The U.S. Department of Justice, Civil Rights Division, and the U.S. Department of Education, Office for Civil Rights (OCR), issued a "Dear Colleague" letter (Letter) on January 8, 2014, guiding schools on administering student discipline without discriminating against students on the basis of race, color or national origin. The Dear Colleague letter is available here
. While "Dear Colleague" letters are non-binding, they communicate details regarding expectations and enforcement under federal laws by the U.S. Department of Justice and OCR.
Notably, the Letter begins with an overview of racial disparities in student discipline and argues that substantial racial disparities evident in research by OCR may indicate that schools are engaging in racial discrimination. OCR's research also indicates that an increasing number of students are losing instructional time due to exclusionary discipline such as out-of-school suspension and expulsion. Similar findings have been made in other studies, driving recent legislative efforts in California to modify student discipline laws such as Assembly Bills 1729 and 2537
Administration of student discipline may result in unlawful discrimination based on race in two ways: (1) a student is treated differently based on his/her race (disparate treatment); or (2) whether a policy, although neutral on its face, is administered such that there is a disproportionate and unjustified effect on students of a particular race (disparate impact). The Letter contains charts depicting the analysis that the Department of Justice and OCR will use to determine if unlawful discrimination has occurred in one or both ways. We highlight below some of OCR's expectations.
Districts are expected to maintain and produce documentation so investigators can determine whether the administration of student discipline discriminates against students on the basis of race. The Letter identifies the following "non-exhaustive" list of the types of information that investigators have examined when analyzing the possibility of discriminatory discipline: written policies (such as student codes of conduct, parent handbooks and teacher manuals); unwritten disciplinary practices (such as the exercise of discretion by teachers and administrators); data indicating the number of disciplinary referrals to administrators or to law enforcement authorities; discipline incident reports; copies of student discipline records and discipline referral forms; school discipline data broken down by subgroup, offense and other factors; and interviews with students, parents, school staff and law enforcement officers.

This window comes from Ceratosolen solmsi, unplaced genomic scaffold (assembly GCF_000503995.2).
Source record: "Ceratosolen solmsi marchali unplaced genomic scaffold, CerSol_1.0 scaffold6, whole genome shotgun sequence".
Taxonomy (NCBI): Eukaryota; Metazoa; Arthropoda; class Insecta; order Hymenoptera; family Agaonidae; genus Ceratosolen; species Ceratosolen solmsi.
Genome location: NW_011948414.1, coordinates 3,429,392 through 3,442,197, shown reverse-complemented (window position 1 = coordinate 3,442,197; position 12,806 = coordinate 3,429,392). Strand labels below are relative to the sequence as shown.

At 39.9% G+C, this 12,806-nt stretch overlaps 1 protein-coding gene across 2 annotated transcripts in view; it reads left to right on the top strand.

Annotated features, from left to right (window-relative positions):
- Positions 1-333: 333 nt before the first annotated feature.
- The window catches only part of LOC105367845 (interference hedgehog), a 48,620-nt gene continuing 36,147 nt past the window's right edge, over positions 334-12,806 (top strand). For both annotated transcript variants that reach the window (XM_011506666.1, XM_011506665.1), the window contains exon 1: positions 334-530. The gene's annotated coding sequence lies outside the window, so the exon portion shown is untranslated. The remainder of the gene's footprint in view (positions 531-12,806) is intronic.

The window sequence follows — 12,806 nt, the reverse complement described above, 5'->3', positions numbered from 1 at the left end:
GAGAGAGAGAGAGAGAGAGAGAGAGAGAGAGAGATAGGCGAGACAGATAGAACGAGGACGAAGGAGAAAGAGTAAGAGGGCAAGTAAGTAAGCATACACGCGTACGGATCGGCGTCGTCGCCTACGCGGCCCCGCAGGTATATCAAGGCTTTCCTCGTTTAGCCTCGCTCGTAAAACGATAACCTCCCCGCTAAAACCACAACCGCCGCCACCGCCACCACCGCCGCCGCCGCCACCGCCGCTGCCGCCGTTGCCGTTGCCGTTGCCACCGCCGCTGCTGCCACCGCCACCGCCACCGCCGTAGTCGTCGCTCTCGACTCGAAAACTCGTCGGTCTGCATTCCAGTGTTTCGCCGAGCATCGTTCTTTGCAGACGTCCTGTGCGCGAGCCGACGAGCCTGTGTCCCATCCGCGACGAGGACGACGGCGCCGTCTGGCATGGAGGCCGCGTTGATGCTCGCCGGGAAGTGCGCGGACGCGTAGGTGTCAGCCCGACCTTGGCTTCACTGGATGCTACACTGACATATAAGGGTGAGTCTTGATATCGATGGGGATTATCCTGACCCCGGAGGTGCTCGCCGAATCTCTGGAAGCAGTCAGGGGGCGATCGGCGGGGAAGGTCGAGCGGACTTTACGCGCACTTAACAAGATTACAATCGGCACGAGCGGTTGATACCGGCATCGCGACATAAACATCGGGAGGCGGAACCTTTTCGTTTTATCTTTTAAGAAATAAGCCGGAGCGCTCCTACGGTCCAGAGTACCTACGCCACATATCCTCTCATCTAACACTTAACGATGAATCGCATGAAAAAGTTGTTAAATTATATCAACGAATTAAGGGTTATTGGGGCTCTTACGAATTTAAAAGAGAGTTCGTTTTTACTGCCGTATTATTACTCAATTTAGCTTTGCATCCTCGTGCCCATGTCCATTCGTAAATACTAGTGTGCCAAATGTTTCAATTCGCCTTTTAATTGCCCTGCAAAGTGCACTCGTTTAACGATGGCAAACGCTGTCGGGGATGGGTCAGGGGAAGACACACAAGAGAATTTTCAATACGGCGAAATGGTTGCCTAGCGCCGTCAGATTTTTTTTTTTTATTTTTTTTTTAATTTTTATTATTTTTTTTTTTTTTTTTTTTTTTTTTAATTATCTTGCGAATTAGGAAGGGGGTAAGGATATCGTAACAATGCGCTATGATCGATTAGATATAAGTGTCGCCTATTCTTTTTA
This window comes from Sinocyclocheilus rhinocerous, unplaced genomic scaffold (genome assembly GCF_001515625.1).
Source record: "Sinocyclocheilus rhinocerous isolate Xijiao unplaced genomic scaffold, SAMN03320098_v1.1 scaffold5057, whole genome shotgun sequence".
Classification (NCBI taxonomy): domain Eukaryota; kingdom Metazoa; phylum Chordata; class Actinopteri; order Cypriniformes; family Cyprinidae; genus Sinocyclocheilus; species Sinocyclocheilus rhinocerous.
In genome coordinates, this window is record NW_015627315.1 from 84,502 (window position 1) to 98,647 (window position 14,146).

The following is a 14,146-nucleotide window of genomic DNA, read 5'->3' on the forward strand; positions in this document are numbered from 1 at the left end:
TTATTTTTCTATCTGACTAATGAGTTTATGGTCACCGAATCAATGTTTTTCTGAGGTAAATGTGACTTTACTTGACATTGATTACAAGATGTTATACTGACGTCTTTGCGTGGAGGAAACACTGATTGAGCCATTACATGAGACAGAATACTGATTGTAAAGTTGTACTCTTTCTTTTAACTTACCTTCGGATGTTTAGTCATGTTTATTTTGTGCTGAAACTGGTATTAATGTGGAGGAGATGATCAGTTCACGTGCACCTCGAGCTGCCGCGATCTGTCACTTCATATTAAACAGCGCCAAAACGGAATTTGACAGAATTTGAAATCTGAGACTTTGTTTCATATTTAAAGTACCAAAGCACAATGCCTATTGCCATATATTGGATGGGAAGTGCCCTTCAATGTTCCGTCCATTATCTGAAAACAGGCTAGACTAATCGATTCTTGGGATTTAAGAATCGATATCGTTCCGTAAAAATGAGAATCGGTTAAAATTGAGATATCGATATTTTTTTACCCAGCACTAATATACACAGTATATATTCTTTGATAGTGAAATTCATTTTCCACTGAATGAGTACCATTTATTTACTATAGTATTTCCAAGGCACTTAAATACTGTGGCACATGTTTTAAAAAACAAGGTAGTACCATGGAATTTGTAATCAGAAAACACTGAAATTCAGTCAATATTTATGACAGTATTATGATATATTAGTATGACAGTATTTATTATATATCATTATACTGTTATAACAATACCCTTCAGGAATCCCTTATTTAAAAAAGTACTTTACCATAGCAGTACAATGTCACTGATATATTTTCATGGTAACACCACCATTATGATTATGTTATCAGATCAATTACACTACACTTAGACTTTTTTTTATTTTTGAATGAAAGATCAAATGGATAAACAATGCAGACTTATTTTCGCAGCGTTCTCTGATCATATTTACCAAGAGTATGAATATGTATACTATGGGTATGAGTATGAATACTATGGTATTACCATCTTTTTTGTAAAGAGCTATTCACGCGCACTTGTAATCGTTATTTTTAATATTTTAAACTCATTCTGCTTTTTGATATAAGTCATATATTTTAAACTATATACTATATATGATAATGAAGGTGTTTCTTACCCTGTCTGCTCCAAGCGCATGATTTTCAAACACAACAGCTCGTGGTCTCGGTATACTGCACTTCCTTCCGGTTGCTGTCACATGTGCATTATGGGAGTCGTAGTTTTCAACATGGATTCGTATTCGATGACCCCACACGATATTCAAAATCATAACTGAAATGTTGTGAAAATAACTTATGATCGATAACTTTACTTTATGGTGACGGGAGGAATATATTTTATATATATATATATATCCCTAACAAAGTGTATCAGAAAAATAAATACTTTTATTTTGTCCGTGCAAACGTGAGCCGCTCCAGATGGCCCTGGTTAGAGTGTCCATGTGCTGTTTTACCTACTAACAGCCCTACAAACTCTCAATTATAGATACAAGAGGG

The Letter recommends that schools establish a system for monitoring all disciplinary referrals and have a system in place to ensure that staff with authority to refer students for discipline are properly trained to administer student discipline in a nondiscriminatory matter. Districts with significant numbers of out-of-school suspensions and expulsions may want to review their data to determine whether their discipline policies and practices are having unintended discriminating effects.
For further information regarding the January 8, 2014 Dear Colleague Letter, non-discriminatory student discipline, or student discipline in general,
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